United States District Court, M.D. Florida, Orlando Division
KENNETH W. DAYHOFF, Plaintiff,
ANDREW M. SAUL, Commissioner of Social Security, Defendant.
R. KLINDT UNITED STATES MAGISTRATE JUDGE
cause is before the Court on the Petition for Attorney's
Fees Under 42 U.S.C. § 406(b) (Doc. No. 25;
“Motion”), filed March 22, 2019. Defendant
opposes the relief requested in the Motion. See
Commissioner's Response to Plaintiff's Attorney's
Petition for Fees Under 42 U.S.C. § 406(b) (Doc. No. 26;
“Response”), filed March 29, 2019.
Plaintiff's counsel, Bradley K. Boyd, seeks an award of
$37, 597.63 pursuant to 42 U.S.C. § 406(b). See
Motion at 2, 3. In the Response, Defendant argues that
“the requested award is not reasonable and would be a
windfall to Plaintiff's counsel.” Response at 1.
Defendant asserts that counsel's request “breaks
down to a de facto hourly rate of $1, 708.98.”
Id. at 3.
406(b)(1)(A) states in pertinent part:
Whenever a court renders a judgment favorable to a claimant
under this subchapter who was represented before the court by
an attorney, the court may determine and allow as part of its
judgment a reasonable fee for such representation, not in
excess of 25 percent of the total of the past-due benefits to
which the claimant is entitled by reason of such judgment . .
42 U.S.C. § 406(b)(1)(A). The statute does not impose a
25 percent cap on the aggregate of attorney's fees
awarded under § 406(a)-which are awarded for work done
at the administrative level-and § 406(b). Culbertson
v. Berryhill, 139 S.Ct. 517, 519 (2019). Instead,
“the 25% cap applies only to fees for representation
before the court, not the agency.” Id. at 522.
twenty-five percent ceiling was meant “to protect
claimants against ‘inordinately large fees' and
also to ensure that attorneys representing successful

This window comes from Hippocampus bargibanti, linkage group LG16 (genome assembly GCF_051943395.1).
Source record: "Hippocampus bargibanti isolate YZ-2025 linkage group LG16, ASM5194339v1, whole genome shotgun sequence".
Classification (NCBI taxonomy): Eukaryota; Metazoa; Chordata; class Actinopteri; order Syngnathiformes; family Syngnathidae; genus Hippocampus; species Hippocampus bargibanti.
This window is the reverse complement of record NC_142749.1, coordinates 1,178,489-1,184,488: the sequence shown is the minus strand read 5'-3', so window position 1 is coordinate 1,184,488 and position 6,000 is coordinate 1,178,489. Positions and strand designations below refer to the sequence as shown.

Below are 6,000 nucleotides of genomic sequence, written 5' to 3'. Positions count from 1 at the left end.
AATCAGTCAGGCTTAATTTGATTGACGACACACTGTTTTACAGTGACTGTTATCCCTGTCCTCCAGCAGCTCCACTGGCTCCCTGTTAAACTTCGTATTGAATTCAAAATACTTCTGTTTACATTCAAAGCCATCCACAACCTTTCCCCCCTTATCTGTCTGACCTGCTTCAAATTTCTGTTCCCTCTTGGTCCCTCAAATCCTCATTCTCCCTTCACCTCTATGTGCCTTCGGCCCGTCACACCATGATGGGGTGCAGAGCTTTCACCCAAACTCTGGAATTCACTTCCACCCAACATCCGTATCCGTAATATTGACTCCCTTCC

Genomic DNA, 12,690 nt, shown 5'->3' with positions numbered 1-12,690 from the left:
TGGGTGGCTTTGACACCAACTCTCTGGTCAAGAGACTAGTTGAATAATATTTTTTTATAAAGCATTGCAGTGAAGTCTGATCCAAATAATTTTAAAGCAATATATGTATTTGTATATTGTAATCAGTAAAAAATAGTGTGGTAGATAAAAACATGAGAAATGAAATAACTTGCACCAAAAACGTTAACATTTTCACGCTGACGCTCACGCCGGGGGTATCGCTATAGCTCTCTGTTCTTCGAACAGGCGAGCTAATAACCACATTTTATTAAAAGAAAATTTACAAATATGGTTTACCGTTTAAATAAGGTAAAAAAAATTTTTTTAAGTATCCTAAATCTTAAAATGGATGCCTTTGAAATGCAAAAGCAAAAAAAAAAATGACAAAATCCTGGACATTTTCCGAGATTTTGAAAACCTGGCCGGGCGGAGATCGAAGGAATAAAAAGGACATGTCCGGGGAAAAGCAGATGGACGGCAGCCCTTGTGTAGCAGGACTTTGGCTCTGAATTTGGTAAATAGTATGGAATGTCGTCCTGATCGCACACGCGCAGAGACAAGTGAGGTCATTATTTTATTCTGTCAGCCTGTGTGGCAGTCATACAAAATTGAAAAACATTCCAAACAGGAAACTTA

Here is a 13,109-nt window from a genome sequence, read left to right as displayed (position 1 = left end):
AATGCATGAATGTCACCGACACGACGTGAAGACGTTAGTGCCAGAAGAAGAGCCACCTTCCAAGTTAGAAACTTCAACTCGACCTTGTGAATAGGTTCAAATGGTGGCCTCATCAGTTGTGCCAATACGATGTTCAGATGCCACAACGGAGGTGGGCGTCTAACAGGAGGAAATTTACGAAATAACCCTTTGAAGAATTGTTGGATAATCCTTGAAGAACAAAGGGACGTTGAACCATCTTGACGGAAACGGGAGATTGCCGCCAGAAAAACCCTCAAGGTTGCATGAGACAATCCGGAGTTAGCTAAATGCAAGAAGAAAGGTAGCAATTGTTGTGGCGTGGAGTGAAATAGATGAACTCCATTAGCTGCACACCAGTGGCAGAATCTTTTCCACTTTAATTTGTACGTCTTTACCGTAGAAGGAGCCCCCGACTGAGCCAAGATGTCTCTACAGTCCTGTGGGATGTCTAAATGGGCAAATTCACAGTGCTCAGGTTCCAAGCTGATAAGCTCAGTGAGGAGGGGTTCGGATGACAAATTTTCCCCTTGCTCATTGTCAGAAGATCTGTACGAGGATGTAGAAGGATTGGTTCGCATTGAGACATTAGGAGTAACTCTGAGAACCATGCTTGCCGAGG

claimants would not risk ‘nonpayment of [appropriate]
fees.'” Gisbrecht v. Barnhart, 535 U.S.
789, 805 (2002) (citations omitted). “[Section] 406(b)
does not displace contingent-fee agreements as the primary
means by which fees are set for successfully representing
Social Security benefits claimants in court. Rather, §
406(b) calls for court review of such arrangements as an
independent check, to assure that they yield reasonable
results . . . .” Id. at 807. The burden is on
the attorney to “show that the fee sought is reasonable
for the services rendered.” Id. Generally,
“[t]he ‘best indicator of the reasonableness of a
contingency fee in a social security case is the contingency
percentage actually negotiated between the attorney and
client . . . .'” Coppett v. Barnhart, 242
F.Supp.2d 1380, 1383 (S.D. Ga. 2002) (quoting Wells v.
Sullivan, 907 F.2d 367, 371 (2d Cir. 1990)).
the contingency agreement should be given significant weight
in fixing a fee, [the district court] must independently
assess the reasonableness of its terms.” McGuire v.
Sullivan, 873 F.2d 974, 983 (7th Cir. 1989). The
contingency fee negotiated by the claimant and his or her
counsel is not reasonable if the agreement calls for fees
greater than the twenty-five percent statutory limit, the
agreement involved fraud or “overreaching” in its
making, the resolution of the case was unreasonably delayed
by the acts of the claimant's attorney, or would provide
a fee “so large as to be a windfall to the
attorney.” Wells, 907 F.2d at 372 (citation
omitted); see also McGuire, 873 F.2d at 981. Factors
to consider in assessing the reasonableness of the fee
include whether there was unreasonable delay in the
litigation caused by the attorney, the quality of the
representation, the size of the award in relationship to the
time spent on the case, and the likelihood of the claimant
prevailing. See Gisbrecht, 535 U.S. at 808.
Additionally, an attorney who successfully claims both Equal
Access to Justice (“EAJA”) fees from the United
States and an award under 42 § U.S.C. 406(b) must refund
“to the claimant the amount of the smaller fee.”
Id. at 796.
upon review of the record and consideration of the relevant
factors, the Court finds that the fee requested is not